In Writing 101, we learned words may be strong, weak, weaselly, working, lazy, etc. and that adverbs are best used sparingly if at all.
What is an adverb? "A word used to modify a verb, adjective or another adverb, expressing time, place, manner, degree, etc." (page 10 of Webster's New World Dictionary)
Learning a few of the basic rules and tools of writing has caused me to know some reasons why I like a novel - or not. Previously, I might have felt disinterested and distant from a book I read, but now I see some of the reasons I favor certain writers over others.
I like plots that surprise me and remain believable, and novels full of action but with evocative descriptions of place, time, manner and degree. I like writers who convey ideas with some subtlety. Repetition is allowed, but I don't want things spelled out for me, nor to be virtually hit over the head with a concept, and no shortcuts, please: no generic descriptions, no stereotypical characters, no lazy writing.
My favorite genres are science fiction and historical romance, and right now I'm on romance jag, reading at least three a week, many of them downloaded in digital format from Powell's Books. I'm irritated enough with my current reading selection to wake up this morning with a rant on my mind.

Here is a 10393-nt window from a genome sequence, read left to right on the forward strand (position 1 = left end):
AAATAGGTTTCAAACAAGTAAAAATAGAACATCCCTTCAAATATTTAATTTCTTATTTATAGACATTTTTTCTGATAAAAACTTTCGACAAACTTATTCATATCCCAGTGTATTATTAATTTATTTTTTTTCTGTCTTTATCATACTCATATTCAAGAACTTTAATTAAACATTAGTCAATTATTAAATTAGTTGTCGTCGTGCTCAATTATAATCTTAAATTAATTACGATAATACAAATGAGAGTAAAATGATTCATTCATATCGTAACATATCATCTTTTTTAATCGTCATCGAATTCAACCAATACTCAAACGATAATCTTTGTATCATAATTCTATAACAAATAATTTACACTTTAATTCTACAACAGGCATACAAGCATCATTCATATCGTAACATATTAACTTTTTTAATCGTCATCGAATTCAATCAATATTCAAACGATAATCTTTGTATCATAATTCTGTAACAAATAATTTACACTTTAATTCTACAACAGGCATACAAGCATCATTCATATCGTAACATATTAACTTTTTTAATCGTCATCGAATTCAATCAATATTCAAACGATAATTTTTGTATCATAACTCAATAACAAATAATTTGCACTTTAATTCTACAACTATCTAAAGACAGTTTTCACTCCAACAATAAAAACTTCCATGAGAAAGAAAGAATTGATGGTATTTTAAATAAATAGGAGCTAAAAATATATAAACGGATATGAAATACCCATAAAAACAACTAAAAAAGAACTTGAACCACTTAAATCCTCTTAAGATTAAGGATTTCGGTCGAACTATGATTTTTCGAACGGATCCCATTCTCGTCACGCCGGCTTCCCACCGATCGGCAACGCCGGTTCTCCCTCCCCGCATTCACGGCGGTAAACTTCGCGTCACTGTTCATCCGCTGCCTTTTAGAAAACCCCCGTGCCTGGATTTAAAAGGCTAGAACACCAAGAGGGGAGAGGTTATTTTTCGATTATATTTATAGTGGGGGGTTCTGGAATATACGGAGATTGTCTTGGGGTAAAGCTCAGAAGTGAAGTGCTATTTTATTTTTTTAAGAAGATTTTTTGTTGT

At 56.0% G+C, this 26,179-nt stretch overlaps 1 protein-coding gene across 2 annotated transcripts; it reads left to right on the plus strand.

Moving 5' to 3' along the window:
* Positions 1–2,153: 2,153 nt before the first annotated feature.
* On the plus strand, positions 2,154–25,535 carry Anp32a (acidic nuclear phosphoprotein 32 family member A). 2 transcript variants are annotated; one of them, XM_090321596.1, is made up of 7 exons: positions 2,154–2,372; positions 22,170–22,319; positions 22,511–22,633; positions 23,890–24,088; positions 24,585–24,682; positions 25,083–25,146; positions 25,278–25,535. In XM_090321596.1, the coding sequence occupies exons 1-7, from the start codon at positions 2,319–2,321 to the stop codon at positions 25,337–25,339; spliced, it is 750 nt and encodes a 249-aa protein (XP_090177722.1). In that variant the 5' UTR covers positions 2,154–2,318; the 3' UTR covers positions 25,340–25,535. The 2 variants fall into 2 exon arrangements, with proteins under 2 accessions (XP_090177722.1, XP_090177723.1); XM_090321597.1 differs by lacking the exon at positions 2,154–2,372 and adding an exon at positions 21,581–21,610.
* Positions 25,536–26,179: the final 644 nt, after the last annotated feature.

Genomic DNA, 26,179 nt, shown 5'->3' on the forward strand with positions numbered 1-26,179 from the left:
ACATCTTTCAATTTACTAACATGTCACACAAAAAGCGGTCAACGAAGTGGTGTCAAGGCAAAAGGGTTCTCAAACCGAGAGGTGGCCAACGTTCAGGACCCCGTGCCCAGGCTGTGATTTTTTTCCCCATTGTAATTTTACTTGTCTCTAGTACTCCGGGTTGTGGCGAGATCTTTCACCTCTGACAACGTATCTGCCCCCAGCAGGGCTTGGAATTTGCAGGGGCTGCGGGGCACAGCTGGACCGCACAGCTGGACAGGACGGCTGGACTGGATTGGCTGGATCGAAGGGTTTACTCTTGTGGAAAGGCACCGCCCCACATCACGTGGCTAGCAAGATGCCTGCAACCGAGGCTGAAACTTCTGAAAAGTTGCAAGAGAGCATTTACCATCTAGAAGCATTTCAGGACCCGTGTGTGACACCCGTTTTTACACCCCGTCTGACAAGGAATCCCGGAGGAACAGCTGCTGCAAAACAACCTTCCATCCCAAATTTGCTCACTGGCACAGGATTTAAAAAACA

First, when describing the warm, moist condition of an aroused woman's most womanly parts, please do not use use the word "teeming" (which includes the meaning "swarming") - unless the intent is to convey a problem with an STD.
If it has been well established in the story that the MC is a virgin, please do not beat me over the head with it again and stick the adjective "virginal" in front of "womanhood". That is just aggravating redundancy.
"Diabolically" is a useful adjective, but when ambiance is nicely established with horned shadows on the wall and other items, adding "diabolically" to "carved"creates more ambiguity than clarity. Now I must interrupt my reading to wonder, "Did the devil carve the chair? If not, was the carver truly diabolical? Perhaps it means the carving itself is diabolical. But wait - that is already established, and it is only the passing perception of evening shadows, because earlier descriptions of the manse included simple, Georgian era furnishings, so was the chair carved with little horned devils on it? There is no other description of this particular chair, so I assume not.... Aarghh!"
Last but most certainly not least - the miserable adverb "wonderingly". Here is my advice to published writers, nearly published writers, wanna-be writers and anyone else who may scribe: throw out "wonderingly". Throw it out. Permanently. Irrevocably. Lastingly. Foreverly! Yikes - do not let it back into your grab bag of shortcuts. If it tries to come back in creepily or sneakingly, hit it strengthily with your hammerly hand and kill it most definitely.
If you must express wonder, use the tried and true big round eyes, little 'o' of a mouth, or any other common description you like. Better yet, grab for the gold ring and characterize wonder with some original prose. Build it up, forecast it with the setting, include it in the colors, let it linger in the response - but whatever else you do, do not write "wonderingly".